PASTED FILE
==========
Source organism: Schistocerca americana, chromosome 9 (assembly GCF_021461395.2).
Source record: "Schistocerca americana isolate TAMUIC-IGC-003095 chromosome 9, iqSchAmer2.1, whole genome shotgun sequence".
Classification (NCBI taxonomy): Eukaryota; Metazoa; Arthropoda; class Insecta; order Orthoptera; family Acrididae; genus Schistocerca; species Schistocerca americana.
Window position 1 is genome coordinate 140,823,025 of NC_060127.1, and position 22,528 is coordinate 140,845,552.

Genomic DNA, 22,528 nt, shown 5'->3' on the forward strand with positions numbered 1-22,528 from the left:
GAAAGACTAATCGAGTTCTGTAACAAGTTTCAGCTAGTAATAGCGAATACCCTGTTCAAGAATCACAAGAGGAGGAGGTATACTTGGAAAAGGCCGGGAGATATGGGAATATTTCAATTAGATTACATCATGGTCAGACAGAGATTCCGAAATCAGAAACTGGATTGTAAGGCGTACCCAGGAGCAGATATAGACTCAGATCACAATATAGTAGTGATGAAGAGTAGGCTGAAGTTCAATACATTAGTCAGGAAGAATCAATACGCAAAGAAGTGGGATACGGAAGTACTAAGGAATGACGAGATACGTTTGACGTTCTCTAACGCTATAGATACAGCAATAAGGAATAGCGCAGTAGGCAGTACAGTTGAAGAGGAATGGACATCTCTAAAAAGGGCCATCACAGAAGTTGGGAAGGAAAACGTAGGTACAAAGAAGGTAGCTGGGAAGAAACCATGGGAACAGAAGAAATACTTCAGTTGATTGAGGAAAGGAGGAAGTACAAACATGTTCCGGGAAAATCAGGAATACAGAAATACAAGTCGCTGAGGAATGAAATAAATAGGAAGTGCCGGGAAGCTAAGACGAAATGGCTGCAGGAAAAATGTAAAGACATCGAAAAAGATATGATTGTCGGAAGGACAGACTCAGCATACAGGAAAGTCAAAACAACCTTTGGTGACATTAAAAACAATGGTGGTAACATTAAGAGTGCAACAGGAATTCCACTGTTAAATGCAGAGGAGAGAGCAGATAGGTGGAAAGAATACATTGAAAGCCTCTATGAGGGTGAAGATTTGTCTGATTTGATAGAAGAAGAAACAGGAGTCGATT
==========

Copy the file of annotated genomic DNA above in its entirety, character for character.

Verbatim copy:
Source organism: Schistocerca americana, chromosome 9 (assembly GCF_021461395.2).
Source record: "Schistocerca americana isolate TAMUIC-IGC-003095 chromosome 9, iqSchAmer2.1, whole genome shotgun sequence".
Classification (NCBI taxonomy): Eukaryota; Metazoa; Arthropoda; class Insecta; order Orthoptera; family Acrididae; genus Schistocerca; species Schistocerca americana.
Window position 1 is genome coordinate 140,823,025 of NC_060127.1, and position 22,528 is coordinate 140,845,552.

Genomic DNA, 22,528 nt, shown 5'->3' on the forward strand with positions numbered 1-22,528 from the left:
GAAAGACTAATCGAGTTCTGTAACAAGTTTCAGCTAGTAATAGCGAATACCCTGTTCAAGAATCACAAGAGGAGGAGGTATACTTGGAAAAGGCCGGGAGATATGGGAATATTTCAATTAGATTACATCATGGTCAGACAGAGATTCCGAAATCAGAAACTGGATTGTAAGGCGTACCCAGGAGCAGATATAGACTCAGATCACAATATAGTAGTGATGAAGAGTAGGCTGAAGTTCAATACATTAGTCAGGAAGAATCAATACGCAAAGAAGTGGGATACGGAAGTACTAAGGAATGACGAGATACGTTTGACGTTCTCTAACGCTATAGATACAGCAATAAGGAATAGCGCAGTAGGCAGTACAGTTGAAGAGGAATGGACATCTCTAAAAAGGGCCATCACAGAAGTTGGGAAGGAAAACGTAGGTACAAAGAAGGTAGCTGGGAAGAAACCATGGGAACAGAAGAAATACTTCAGTTGATTGAGGAAAGGAGGAAGTACAAACATGTTCCGGGAAAATCAGGAATACAGAAATACAAGTCGCTGAGGAATGAAATAAATAGGAAGTGCCGGGAAGCTAAGACGAAATGGCTGCAGGAAAAATGTAAAGACATCGAAAAAGATATGATTGTCGGAAGGACAGACTCAGCATACAGGAAAGTCAAAACAACCTTTGGTGACATTAAAAACAATGGTGGTAACATTAAGAGTGCAACAGGAATTCCACTGTTAAATGCAGAGGAGAGAGCAGATAGGTGGAAAGAATACATTGAAAGCCTCTATGAGGGTGAAGATTTGTCTGATTTGATAGAAGAAGAAACAGGAGTCGATT